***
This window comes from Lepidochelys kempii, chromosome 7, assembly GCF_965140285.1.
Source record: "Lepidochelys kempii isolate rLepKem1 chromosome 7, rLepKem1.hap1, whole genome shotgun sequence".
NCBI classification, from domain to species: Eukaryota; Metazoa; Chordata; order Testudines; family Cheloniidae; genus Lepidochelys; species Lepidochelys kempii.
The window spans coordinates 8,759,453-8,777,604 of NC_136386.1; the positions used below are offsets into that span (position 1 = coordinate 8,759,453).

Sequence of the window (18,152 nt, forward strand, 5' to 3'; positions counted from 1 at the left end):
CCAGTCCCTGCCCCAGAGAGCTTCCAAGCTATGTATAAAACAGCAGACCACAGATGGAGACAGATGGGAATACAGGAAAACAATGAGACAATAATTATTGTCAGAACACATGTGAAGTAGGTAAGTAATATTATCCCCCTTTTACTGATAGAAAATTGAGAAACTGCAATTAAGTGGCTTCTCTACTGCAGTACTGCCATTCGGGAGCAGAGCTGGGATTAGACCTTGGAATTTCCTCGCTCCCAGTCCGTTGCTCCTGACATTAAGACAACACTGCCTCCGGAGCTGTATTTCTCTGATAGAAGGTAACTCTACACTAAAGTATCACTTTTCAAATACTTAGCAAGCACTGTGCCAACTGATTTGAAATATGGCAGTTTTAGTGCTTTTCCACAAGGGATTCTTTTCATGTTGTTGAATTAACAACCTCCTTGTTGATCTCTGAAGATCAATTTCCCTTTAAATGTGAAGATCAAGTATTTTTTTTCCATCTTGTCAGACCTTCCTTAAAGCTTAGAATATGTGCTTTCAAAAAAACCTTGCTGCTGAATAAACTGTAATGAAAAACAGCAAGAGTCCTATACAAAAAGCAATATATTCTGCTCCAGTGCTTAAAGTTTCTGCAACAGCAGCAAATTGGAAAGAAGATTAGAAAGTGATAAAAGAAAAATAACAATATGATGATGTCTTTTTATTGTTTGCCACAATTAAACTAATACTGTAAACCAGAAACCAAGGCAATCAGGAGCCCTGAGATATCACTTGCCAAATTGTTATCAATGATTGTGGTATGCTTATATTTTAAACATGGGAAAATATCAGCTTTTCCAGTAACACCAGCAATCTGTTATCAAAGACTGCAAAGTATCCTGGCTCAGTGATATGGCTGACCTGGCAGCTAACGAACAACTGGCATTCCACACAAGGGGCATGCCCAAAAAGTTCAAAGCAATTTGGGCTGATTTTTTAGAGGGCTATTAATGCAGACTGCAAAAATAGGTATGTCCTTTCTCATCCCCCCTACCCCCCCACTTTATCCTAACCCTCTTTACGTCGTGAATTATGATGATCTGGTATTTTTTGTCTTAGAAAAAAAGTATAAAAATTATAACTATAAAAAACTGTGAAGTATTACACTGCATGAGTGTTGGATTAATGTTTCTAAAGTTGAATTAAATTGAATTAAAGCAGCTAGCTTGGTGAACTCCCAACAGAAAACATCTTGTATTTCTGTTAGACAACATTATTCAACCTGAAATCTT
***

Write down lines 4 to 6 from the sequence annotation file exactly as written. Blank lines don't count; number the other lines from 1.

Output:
The window spans coordinates 8,759,453-8,777,604 of NC_136386.1; the positions used below are offsets into that span (position 1 = coordinate 8,759,453).

Sequence of the window (18,152 nt, forward strand, 5' to 3'; positions counted from 1 at the left end):
CCAGTCCCTGCCCCAGAGAGCTTCCAAGCTATGTATAAAACAGCAGACCACAGATGGAGACAGATGGGAATACAGGAAAACAATGAGACAATAATTATTGTCAGAACACATGTGAAGTAGGTAAGTAATATTATCCCCCTTTTACTGATAGAAAATTGAGAAACTGCAATTAAGTGGCTTCTCTACTGCAGTACTGCCATTCGGGAGCAGAGCTGGGATTAGACCTTGGAATTTCCTCGCTCCCAGTCCGTTGCTCCTGACATTAAGACAACACTGCCTCCGGAGCTGTATTTCTCTGATAGAAGGTAACTCTACACTAAAGTATCACTTTTCAAATACTTAGCAAGCACTGTGCCAACTGATTTGAAATATGGCAGTTTTAGTGCTTTTCCACAAGGGATTCTTTTCATGTTGTTGAATTAACAACCTCCTTGTTGATCTCTGAAGATCAATTTCCCTTTAAATGTGAAGATCAAGTATTTTTTTTCCATCTTGTCAGACCTTCCTTAAAGCTTAGAATATGTGCTTTCAAAAAAACCTTGCTGCTGAATAAACTGTAATGAAAAACAGCAAGAGTCCTATACAAAAAGCAATATATTCTGCTCCAGTGCTTAAAGTTTCTGCAACAGCAGCAAATTGGAAAGAAGATTAGAAAGTGATAAAAGAAAAATAACAATATGATGATGTCTTTTTATTGTTTGCCACAATTAAACTAATACTGTAAACCAGAAACCAAGGCAATCAGGAGCCCTGAGATATCACTTGCCAAATTGTTATCAATGATTGTGGTATGCTTATATTTTAAACATGGGAAAATATCAGCTTTTCCAGTAACACCAGCAATCTGTTATCAAAGACTGCAAAGTATCCTGGCTCAGTGATATGGCTGACCTGGCAGCTAACGAACAACTGGCATTCCACACAAGGGGCATGCCCAAAAAGTTCAAAGCAATTTGGGCTGATTTTTTAGAGGGCTATTAATGCAGACTGCAAAAATAGGTATGTCCTTTCTCATCCCCCCTACCCCCCCACTTTATCCTAACCCTCTTTACGTCGTGAATTATGATGATCTGGTATTTTTTGTCTTAGAAAAAAAGTATAAAAATTATAACTATAAAAAACTGTGAAGTATTACACTGCATGAGTGTTGGATTAATGTTTCTAAAGTTGAATTAAATTGAATTAAAGCAGCTAGCTTGGTGAACTCCCAACAGAAAACATCTTGTATTTCTGTTAGACAACATTATTCAACCTGAAATCTT